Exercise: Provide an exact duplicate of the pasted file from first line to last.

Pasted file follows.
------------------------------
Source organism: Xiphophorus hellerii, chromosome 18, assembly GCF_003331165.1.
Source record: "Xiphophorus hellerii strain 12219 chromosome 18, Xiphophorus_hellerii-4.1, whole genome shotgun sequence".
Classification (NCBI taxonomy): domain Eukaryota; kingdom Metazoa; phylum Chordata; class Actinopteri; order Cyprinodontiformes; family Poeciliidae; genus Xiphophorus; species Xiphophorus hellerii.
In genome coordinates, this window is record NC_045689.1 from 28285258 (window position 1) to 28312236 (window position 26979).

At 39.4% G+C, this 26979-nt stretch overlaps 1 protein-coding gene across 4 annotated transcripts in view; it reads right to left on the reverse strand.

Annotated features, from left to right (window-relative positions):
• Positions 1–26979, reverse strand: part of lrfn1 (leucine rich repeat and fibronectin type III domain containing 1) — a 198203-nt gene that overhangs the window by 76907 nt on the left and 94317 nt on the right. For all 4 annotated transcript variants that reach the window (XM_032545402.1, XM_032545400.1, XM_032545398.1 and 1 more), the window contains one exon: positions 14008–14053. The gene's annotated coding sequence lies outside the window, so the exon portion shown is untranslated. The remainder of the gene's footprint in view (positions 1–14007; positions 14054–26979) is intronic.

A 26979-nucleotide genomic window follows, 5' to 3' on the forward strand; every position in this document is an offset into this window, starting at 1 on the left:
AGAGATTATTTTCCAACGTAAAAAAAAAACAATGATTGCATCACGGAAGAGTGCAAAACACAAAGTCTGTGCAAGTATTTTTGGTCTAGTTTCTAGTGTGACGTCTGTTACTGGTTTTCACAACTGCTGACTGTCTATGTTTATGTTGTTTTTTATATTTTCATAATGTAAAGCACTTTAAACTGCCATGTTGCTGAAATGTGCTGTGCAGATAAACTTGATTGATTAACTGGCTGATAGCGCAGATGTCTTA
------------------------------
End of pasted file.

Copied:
Source organism: Xiphophorus hellerii, chromosome 18, assembly GCF_003331165.1.
Source record: "Xiphophorus hellerii strain 12219 chromosome 18, Xiphophorus_hellerii-4.1, whole genome shotgun sequence".
Classification (NCBI taxonomy): domain Eukaryota; kingdom Metazoa; phylum Chordata; class Actinopteri; order Cyprinodontiformes; family Poeciliidae; genus Xiphophorus; species Xiphophorus hellerii.
In genome coordinates, this window is record NC_045689.1 from 28285258 (window position 1) to 28312236 (window position 26979).

At 39.4% G+C, this 26979-nt stretch overlaps 1 protein-coding gene across 4 annotated transcripts in view; it reads right to left on the reverse strand.

Annotated features, from left to right (window-relative positions):
• Positions 1–26979, reverse strand: part of lrfn1 (leucine rich repeat and fibronectin type III domain containing 1) — a 198203-nt gene that overhangs the window by 76907 nt on the left and 94317 nt on the right. For all 4 annotated transcript variants that reach the window (XM_032545402.1, XM_032545400.1, XM_032545398.1 and 1 more), the window contains one exon: positions 14008–14053. The gene's annotated coding sequence lies outside the window, so the exon portion shown is untranslated. The remainder of the gene's footprint in view (positions 1–14007; positions 14054–26979) is intronic.

A 26979-nucleotide genomic window follows, 5' to 3' on the forward strand; every position in this document is an offset into this window, starting at 1 on the left:
AGAGATTATTTTCCAACGTAAAAAAAAAACAATGATTGCATCACGGAAGAGTGCAAAACACAAAGTCTGTGCAAGTATTTTTGGTCTAGTTTCTAGTGTGACGTCTGTTACTGGTTTTCACAACTGCTGACTGTCTATGTTTATGTTGTTTTTTATATTTTCATAATGTAAAGCACTTTAAACTGCCATGTTGCTGAAATGTGCTGTGCAGATAAACTTGATTGATTAACTGGCTGATAGCGCAGATGTCTTA